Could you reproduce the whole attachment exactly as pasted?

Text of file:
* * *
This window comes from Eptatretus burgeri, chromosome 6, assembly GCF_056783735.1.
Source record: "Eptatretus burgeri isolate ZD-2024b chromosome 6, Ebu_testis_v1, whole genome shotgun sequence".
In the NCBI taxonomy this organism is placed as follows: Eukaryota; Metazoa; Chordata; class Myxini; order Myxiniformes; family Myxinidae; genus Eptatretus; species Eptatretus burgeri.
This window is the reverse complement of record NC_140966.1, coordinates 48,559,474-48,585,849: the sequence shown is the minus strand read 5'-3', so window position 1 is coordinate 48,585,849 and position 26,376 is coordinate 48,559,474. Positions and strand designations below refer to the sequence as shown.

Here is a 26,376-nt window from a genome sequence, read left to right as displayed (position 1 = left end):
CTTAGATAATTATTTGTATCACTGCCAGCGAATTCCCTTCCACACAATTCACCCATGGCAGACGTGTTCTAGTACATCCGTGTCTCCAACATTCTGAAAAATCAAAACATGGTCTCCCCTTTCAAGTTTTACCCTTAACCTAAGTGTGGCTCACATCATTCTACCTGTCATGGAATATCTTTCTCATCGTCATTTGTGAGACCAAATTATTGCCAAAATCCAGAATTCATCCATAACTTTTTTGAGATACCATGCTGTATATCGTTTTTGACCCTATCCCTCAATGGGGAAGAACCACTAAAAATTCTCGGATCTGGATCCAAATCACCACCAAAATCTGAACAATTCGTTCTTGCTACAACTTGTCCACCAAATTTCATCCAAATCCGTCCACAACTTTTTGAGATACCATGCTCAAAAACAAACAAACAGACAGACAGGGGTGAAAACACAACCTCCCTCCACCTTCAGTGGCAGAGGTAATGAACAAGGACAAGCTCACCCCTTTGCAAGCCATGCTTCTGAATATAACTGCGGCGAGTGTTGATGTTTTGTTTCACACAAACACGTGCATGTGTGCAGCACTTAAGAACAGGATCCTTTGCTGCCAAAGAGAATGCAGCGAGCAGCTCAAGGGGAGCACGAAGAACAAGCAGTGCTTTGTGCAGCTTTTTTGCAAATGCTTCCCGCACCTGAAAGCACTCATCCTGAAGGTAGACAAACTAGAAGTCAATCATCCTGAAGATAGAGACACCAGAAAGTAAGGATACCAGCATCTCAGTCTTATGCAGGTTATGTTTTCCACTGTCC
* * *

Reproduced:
This window comes from Eptatretus burgeri, chromosome 6, assembly GCF_056783735.1.
Source record: "Eptatretus burgeri isolate ZD-2024b chromosome 6, Ebu_testis_v1, whole genome shotgun sequence".
In the NCBI taxonomy this organism is placed as follows: Eukaryota; Metazoa; Chordata; class Myxini; order Myxiniformes; family Myxinidae; genus Eptatretus; species Eptatretus burgeri.
This window is the reverse complement of record NC_140966.1, coordinates 48,559,474-48,585,849: the sequence shown is the minus strand read 5'-3', so window position 1 is coordinate 48,585,849 and position 26,376 is coordinate 48,559,474. Positions and strand designations below refer to the sequence as shown.

Here is a 26,376-nt window from a genome sequence, read left to right as displayed (position 1 = left end):
CTTAGATAATTATTTGTATCACTGCCAGCGAATTCCCTTCCACACAATTCACCCATGGCAGACGTGTTCTAGTACATCCGTGTCTCCAACATTCTGAAAAATCAAAACATGGTCTCCCCTTTCAAGTTTTACCCTTAACCTAAGTGTGGCTCACATCATTCTACCTGTCATGGAATATCTTTCTCATCGTCATTTGTGAGACCAAATTATTGCCAAAATCCAGAATTCATCCATAACTTTTTTGAGATACCATGCTGTATATCGTTTTTGACCCTATCCCTCAATGGGGAAGAACCACTAAAAATTCTCGGATCTGGATCCAAATCACCACCAAAATCTGAACAATTCGTTCTTGCTACAACTTGTCCACCAAATTTCATCCAAATCCGTCCACAACTTTTTGAGATACCATGCTCAAAAACAAACAAACAGACAGACAGGGGTGAAAACACAACCTCCCTCCACCTTCAGTGGCAGAGGTAATGAACAAGGACAAGCTCACCCCTTTGCAAGCCATGCTTCTGAATATAACTGCGGCGAGTGTTGATGTTTTGTTTCACACAAACACGTGCATGTGTGCAGCACTTAAGAACAGGATCCTTTGCTGCCAAAGAGAATGCAGCGAGCAGCTCAAGGGGAGCACGAAGAACAAGCAGTGCTTTGTGCAGCTTTTTTGCAAATGCTTCCCGCACCTGAAAGCACTCATCCTGAAGGTAGACAAACTAGAAGTCAATCATCCTGAAGATAGAGACACCAGAAAGTAAGGATACCAGCATCTCAGTCTTATGCAGGTTATGTTTTCCACTGTCC